SAN JUAN RIVER BELOW NAVAJO DAM
Sixty miles south of Durango lies New Mexico's most well-known fishery on the San Juan River below Navajo Dam. The San Juan heads in the mountains of the same name, flowing south to be impounded in Navajo Lake. Outflow from the dam is from the bottom ofthe lake, a situation that puts a constant flow of cold water into the river below, creating a marvelous tailwater fishery. If you are looking for solitude, the San Juan is not for you. But if you are looking for the chance for easy access to large rainbows, the San Juan is hard to beat. From Durango, the Navajo Dam is reached via US 550 south. From the south end of Durango, take US 160/550 south. In 5 miles, bear right onto US 550 south, heading toward Aztec. Continue 35 miles, crossing the New Mexico border, to Aztec, then turn left onto New Mexico 173. In 20 miles, again turn left onto NM 511. Access to the stream is easy from this intersection to the dam about 5 miles ahead. Outflow from the dam keeps water temperatures nearly constant at 42 degrees Fahrenheit.
The fishery is carefully managed for rainbow trout. Rainbows are stocked as fingerlings, growing up as near-wild fish and which grow to over 22 inches. Snake River cutthroats were once stocked in the San Juan, and cutbow hybrids are occasionally caught. Brown trout are unusual but may be found in the lower reaches of the Quality Water. Cold water temperatures require that anglers wear neoprene chest waders at all times. Prolific algae growth makes for slippery footing throughout the river. Additional dangers are found in the irregular stream bottom that hides deep holes and long eroded slots. Felt-soled wading shoes are essential equipment for fishing here, and chest waders should always be used with a wading belt to prevent water from flowing into your waders in case of a fall. The size of the water dictates the use of rods at least 9 feet long, especially for mending line on long floats on quiet water. Most fishing involves small flies and 4 to 6 weight lines are best. Nine-foot leaders and heavy tippet can be used fishing San Juan Worms and leech imitations, but many situations on the river call for 12-foot, 5X to 7X leaders. Angling the San Juan is always a challenge. Presentations must be exact and drifts must be drag free. But you'll have no trouble finding fish--they are everywhere. Adapt your fishing techniques to the location you select. The flats, the channels, the pools, and the riffles all hold plenty of trout. San Juan rainbows are careful, selective feeders. Successful anglers come to the river prepared to match the size and color of the dominant food source for that day. Fortunately, only a limited number of insect species are found on the river. Abundant midge hatches occur year-round, making midges the most important food source on the river. Fish feed on adult and immature insects, as well as mating clusters of insects. Midge larva and pupa patterns ranging from size 18 to 28 should be fished dead-drift at varying depths, including just below the surface.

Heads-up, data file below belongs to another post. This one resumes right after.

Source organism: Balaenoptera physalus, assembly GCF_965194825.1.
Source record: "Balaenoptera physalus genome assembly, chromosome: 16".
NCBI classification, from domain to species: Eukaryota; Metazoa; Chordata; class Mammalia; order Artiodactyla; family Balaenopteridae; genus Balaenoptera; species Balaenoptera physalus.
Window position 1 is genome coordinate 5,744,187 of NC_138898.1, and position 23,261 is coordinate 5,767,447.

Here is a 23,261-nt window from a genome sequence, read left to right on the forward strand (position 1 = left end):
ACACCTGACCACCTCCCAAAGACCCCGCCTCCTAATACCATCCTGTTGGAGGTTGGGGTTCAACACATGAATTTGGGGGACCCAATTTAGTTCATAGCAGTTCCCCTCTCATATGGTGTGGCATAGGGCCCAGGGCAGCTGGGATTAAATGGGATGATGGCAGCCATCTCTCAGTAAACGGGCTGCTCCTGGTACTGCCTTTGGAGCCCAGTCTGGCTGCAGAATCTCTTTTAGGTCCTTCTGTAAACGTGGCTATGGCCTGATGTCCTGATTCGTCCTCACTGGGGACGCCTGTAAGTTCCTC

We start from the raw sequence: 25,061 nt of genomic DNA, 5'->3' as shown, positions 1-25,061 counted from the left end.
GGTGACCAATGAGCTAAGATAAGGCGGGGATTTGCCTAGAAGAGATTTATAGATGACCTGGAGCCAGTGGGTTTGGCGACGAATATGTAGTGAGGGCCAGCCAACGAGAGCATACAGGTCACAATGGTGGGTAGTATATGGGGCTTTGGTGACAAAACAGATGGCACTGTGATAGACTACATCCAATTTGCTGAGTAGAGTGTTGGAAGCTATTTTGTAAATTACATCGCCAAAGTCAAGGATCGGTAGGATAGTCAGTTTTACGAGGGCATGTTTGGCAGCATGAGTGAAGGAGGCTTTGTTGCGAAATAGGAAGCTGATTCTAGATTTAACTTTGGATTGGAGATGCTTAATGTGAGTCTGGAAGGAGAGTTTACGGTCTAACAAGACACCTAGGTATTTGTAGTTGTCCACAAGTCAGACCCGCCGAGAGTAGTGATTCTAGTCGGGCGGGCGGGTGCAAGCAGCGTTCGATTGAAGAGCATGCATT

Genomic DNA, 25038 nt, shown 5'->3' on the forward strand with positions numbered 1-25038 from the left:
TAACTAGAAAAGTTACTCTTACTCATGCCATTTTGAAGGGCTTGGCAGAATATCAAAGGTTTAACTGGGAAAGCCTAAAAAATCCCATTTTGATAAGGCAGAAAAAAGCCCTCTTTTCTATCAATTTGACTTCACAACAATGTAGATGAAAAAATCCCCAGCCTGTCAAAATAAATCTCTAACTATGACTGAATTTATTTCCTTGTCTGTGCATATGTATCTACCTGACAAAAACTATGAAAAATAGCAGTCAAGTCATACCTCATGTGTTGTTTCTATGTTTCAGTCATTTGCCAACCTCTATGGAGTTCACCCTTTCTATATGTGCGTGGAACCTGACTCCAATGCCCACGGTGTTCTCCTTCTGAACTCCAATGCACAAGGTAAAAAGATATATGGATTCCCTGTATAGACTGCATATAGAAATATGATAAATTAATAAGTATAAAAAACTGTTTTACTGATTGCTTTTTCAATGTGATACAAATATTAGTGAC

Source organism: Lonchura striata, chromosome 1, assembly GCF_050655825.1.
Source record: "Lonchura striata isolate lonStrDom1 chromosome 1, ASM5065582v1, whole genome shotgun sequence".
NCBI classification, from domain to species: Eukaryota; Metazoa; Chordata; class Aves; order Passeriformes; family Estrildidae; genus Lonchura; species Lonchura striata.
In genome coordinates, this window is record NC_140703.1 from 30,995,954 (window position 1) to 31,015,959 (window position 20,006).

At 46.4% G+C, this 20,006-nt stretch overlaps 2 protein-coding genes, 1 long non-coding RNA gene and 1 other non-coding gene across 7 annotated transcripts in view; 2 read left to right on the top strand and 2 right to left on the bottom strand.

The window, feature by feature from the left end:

Dry fly fishing with adult midge patterns can be effective, but if conditions are right, fishing midge cluster patterns may be more productive. Midge cluster flies are often simple black-thread bodies with a grizzly hackle tied parachute-style on a white post clipped short in sizes 14 or 16. When fish are freely rising to clusters, this type of pattern can make your day. Mayflies are found in riffles and on the flats below the riffles. Spring and fall hatches of Blue-winged Olives provide some excellent dry fly fishing, especially on calm, cloudy afternoons. Trout will rise to size 18 or 20 Blue-winged Olive patterns. From early July to late September, Pale Morning Dun hatches occur in early afternoon. The hatch is often better on sunny days. Fish them with size 14 or 16 pale yellow Comparaduns. If the fish are taking emergers below the surface, a variety of rusty, dark PMD emerger patterns should do well. Trout often take insects just below the surface. Come to the San Juan prepared to fish size 16 to 20 Pheasant Tail or dark Hare's Ear nymphs in the surface film. Sparsely tied RS2 and WD-40 nymphs, sizes 18 to 22, are also effective. Slight changes in coloration can make a big difference. When no insect activity is observed, prospect for trout with subsurface patterns. Red, orange, tan, and brown San Juan worms are effective year-round. Black or brown rabbit and marabou leeches in large sizes are a good choice in slow-moving water. Egg patterns are also popular on the river. You can find an incredible variety of patterns designed specifically for this river at local shop. Hot patterns come and go, so keep an open mind, experiment, try something different, and don't be reluctant to ask for suggestions at the local hangouts.
Excerpt from "Fly Fishing Southwest Colorado" available at Duranglers in Downtown Durango.